17:16 Panelists: That's one of the things I actually, kind of off-topic, but what I love about this is that you did all this research, and discovered all this stuff, and then I got to go and learn it through you, so this is all cool stuff, because, and I hate to say it, Mike, but you know, back in those dates you were talking about, I was still pretty, I was still in school, I'm sorry.
17:36 Michael Kennedy: Well, you could've been one of those kids that started a startup and dropped out of middle school. I'm just kidding.
17:43 Panelists: Should've.
17:45 Michael Kennedy: Could have, should have, would have, right? What are you doing, I'm going to go to college next year. Yeah, I'm going to take my yacht on a tour because my business is doing pretty well.
17:54 Panelists: One day, I'll push that on my kids. No, I'm kidding.
18:00 Michael Kennedy: This portion of Talk Python To Me is brought to you by Ting. Let me tell you about Ting, a new mobile service available in the US that's targeted developers and other technically-savvy folks. First of all, their average customer only pays $23 a month, but they're no discount provider. Their service runs over T-Mobile's and Sprint's fast, nationwide network. If you don't use that much data because you're usually on wifi, like many of you are, then Ting'll save you a ton of cash, but don't worry. You can still use as much data as you like for just $10 per gig. One mobile feature I use all the time is tethering, and with Ting, you get unlimited tethering at the same data rate with your account. $6 a month for a phone line, $10 a gig, $3 a month for text if you usually chat over iMessage or WhatsApp. Think about it, no contracts and super clear and fair billing. Visit python.ting.com, that's python dot T-I-N-G dot com, and check out their savings calculator. Enter your usage and see exactly what you'd pay. Use that link and you'll get a $25 credit to try them as well. That's python.ting.com, or just click the link in the show notes. Alright, Bob, you're up next.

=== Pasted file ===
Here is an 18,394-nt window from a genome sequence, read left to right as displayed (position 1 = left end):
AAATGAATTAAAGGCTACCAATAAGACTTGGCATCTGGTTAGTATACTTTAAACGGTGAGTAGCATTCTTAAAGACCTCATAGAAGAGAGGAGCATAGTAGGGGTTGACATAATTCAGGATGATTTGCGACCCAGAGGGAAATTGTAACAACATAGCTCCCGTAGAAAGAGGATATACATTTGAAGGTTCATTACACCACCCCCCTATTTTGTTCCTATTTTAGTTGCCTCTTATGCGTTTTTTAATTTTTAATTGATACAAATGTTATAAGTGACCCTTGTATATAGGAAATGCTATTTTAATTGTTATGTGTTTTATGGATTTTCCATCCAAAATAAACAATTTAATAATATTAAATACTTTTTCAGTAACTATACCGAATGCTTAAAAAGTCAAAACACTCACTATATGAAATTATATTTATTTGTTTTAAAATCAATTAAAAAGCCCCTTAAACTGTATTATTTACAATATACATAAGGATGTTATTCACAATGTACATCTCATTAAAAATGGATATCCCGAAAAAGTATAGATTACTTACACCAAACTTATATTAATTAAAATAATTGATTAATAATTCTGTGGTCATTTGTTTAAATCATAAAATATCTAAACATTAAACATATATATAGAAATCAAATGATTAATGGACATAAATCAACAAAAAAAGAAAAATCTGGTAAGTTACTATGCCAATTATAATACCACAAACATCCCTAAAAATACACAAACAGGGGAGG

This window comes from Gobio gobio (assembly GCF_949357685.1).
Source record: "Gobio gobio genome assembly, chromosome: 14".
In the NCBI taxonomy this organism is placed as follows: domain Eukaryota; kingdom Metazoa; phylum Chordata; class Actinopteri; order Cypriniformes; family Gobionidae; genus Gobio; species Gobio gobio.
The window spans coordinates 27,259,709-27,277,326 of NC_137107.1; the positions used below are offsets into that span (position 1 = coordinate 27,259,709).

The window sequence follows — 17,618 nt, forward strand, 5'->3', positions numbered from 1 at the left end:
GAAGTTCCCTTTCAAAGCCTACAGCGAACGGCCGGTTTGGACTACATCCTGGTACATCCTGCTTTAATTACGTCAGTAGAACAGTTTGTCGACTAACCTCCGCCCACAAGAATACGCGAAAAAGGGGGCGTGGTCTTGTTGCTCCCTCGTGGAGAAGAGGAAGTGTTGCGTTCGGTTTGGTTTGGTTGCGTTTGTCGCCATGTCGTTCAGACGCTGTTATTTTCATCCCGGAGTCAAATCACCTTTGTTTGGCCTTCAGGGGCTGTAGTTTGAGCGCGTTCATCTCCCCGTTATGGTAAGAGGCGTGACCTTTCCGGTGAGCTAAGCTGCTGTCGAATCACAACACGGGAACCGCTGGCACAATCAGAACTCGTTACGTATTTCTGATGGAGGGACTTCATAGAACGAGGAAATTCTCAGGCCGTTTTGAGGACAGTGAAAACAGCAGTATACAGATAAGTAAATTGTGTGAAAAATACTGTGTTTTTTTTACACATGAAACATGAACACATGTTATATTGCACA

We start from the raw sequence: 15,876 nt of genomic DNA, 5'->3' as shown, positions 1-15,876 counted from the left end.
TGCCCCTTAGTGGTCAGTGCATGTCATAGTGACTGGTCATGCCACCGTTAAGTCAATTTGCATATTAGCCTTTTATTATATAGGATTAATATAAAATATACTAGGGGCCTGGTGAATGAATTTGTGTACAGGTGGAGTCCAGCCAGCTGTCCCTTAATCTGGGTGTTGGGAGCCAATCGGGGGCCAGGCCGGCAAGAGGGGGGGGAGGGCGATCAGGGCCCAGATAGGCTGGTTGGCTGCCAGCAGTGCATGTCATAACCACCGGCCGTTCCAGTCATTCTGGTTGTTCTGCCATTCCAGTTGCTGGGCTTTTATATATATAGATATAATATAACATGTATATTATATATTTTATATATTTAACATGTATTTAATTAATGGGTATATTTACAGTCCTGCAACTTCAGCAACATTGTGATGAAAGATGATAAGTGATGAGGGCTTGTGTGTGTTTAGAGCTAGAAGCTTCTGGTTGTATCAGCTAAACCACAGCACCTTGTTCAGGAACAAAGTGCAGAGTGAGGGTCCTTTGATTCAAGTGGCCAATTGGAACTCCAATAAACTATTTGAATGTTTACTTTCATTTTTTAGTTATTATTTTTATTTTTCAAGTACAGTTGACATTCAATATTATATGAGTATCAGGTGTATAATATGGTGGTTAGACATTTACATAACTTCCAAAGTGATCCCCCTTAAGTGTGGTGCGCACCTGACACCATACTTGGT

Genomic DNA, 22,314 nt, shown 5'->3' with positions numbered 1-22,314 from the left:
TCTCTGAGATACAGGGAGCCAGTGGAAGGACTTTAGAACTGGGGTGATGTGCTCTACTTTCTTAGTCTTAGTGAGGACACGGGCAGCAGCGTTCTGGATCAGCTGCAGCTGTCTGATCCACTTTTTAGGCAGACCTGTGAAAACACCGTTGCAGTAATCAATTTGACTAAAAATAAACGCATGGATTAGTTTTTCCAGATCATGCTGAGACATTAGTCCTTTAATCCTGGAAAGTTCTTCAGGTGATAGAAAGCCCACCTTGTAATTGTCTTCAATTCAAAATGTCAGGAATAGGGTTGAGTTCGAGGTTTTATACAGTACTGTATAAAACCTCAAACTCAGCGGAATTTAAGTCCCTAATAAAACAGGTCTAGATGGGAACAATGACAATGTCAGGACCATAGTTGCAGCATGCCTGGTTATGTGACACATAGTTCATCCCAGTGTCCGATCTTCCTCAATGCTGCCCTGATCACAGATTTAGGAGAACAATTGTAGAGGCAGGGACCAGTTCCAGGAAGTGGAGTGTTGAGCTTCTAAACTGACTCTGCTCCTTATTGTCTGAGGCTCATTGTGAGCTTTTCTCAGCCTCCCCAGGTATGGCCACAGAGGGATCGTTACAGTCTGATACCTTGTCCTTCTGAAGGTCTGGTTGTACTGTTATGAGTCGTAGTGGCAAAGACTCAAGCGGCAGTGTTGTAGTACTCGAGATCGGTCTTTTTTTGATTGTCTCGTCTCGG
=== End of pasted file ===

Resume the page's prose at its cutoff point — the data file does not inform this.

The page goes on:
21:28 Michael Kennedy: That's cool. What was your thought of React, coming from a Python background? Like, did you like it? What's the general programming model feel like?
21:39 Panelists: It was a bit confusing at first, but then I did start to appreciate it for its design philosophy, especially how it treats mutability. So I did end up liking it, yes, but it took a little bit to get into. There's a lot of moving pieces.
22:24 Panelists: Yeah, JSX, right? The new syntax, yeah. That's a little weird at start, I agree.
22:30 Michael Kennedy: Yeah, I guess if the tooling supports it, right, if the tooling treats that little HTML block as HTML, then it's not so bad, but it's definitely a mind shift, yeah?
22:37 Panelists: And there are tools to bootstrap your app. For example, I used create-react-app, which I think is from Facebook, who invented the whole framework, and that did help, because you get all your defaults in place and you can just npm start and you have a basic structure in place, so that really helped.
24:09 Michael Kennedy: Cool, cool, Alright. Julian, you focused a lot on Flask, so you would cover one of the plugins for Flask called Flask-Login, right?